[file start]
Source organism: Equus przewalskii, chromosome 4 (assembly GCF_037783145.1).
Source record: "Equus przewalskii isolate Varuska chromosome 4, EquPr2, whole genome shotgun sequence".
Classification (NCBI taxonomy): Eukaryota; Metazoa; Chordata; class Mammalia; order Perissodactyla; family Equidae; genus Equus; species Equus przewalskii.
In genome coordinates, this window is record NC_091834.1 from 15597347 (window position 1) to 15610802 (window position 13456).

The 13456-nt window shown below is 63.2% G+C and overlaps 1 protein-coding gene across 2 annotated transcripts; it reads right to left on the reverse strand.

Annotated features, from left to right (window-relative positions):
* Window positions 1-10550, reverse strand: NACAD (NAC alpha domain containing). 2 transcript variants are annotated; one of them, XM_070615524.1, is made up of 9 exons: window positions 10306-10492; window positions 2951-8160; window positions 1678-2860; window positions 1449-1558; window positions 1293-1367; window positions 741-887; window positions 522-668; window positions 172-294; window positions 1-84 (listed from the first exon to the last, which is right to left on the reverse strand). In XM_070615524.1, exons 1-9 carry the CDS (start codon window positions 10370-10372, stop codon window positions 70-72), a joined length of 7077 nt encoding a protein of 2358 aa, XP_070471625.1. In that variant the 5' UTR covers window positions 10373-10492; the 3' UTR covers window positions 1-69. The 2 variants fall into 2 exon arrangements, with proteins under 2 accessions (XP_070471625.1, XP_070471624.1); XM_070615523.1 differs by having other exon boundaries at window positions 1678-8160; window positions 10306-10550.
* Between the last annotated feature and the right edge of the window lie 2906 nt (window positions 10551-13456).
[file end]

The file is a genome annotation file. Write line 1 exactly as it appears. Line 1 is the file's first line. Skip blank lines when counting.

Source organism: Equus przewalskii, chromosome 4 (assembly GCF_037783145.1).